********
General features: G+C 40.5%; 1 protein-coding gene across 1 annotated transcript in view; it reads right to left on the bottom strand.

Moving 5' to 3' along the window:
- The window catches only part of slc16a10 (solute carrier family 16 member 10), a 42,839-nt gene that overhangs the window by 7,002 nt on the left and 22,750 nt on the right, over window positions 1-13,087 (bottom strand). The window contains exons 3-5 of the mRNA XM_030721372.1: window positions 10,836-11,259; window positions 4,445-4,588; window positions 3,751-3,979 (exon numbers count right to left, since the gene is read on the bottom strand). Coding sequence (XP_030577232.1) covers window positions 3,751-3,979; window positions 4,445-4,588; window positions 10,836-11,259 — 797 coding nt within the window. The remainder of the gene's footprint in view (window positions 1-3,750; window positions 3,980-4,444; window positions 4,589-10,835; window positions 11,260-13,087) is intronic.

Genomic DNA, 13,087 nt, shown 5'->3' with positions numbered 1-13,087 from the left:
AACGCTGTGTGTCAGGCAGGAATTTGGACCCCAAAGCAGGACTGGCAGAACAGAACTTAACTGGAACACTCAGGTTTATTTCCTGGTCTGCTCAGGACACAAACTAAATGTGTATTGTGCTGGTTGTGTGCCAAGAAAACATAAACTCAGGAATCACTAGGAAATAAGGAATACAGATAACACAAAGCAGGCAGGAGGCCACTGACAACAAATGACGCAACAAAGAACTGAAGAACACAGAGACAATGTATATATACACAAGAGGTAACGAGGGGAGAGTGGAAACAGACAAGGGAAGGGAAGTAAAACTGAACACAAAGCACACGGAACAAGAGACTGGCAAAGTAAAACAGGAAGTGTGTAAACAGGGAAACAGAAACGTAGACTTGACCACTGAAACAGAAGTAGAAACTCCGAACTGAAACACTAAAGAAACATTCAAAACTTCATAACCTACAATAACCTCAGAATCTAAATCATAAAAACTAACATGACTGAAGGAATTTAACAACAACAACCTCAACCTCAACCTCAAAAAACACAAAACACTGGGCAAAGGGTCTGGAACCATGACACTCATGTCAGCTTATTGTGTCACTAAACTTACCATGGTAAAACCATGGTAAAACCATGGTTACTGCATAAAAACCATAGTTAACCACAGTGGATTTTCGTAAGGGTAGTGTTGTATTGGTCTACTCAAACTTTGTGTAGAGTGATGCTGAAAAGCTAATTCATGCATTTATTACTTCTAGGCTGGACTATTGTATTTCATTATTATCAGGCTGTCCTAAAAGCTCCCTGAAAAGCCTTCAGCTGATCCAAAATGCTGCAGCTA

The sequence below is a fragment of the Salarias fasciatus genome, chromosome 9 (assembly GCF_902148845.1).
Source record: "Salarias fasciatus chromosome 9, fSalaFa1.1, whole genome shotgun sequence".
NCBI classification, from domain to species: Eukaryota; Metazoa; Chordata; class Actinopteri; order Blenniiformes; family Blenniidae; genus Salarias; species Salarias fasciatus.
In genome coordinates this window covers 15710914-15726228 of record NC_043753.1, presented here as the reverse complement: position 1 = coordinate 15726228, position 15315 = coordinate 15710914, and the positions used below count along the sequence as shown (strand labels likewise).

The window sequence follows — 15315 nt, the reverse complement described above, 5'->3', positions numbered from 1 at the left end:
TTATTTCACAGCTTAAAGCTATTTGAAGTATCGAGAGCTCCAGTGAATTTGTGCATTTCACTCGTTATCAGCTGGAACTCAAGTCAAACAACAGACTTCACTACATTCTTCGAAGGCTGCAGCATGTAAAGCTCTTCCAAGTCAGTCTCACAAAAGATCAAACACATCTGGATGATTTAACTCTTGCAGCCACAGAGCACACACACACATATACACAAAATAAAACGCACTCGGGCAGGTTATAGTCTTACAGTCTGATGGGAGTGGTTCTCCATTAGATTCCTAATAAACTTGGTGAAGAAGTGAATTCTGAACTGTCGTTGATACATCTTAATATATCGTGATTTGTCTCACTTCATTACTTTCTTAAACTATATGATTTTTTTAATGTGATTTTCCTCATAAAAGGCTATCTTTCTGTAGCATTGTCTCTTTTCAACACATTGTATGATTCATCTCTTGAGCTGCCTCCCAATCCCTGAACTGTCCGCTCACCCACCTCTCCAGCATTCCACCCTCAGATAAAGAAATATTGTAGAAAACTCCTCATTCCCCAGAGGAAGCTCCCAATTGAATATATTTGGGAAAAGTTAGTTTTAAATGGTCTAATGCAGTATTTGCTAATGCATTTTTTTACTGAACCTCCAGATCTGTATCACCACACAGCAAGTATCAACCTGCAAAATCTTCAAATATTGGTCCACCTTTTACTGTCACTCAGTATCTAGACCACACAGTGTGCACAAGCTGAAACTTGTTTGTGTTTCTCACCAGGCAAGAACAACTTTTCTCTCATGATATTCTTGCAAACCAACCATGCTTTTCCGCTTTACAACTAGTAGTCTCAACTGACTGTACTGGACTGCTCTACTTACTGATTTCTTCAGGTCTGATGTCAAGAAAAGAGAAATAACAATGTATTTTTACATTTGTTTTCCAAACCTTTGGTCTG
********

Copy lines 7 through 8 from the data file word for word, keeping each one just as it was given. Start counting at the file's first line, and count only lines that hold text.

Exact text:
Source record: "Salarias fasciatus chromosome 9, fSalaFa1.1, whole genome shotgun sequence".
NCBI classification, from domain to species: Eukaryota; Metazoa; Chordata; class Actinopteri; order Blenniiformes; family Blenniidae; genus Salarias; species Salarias fasciatus.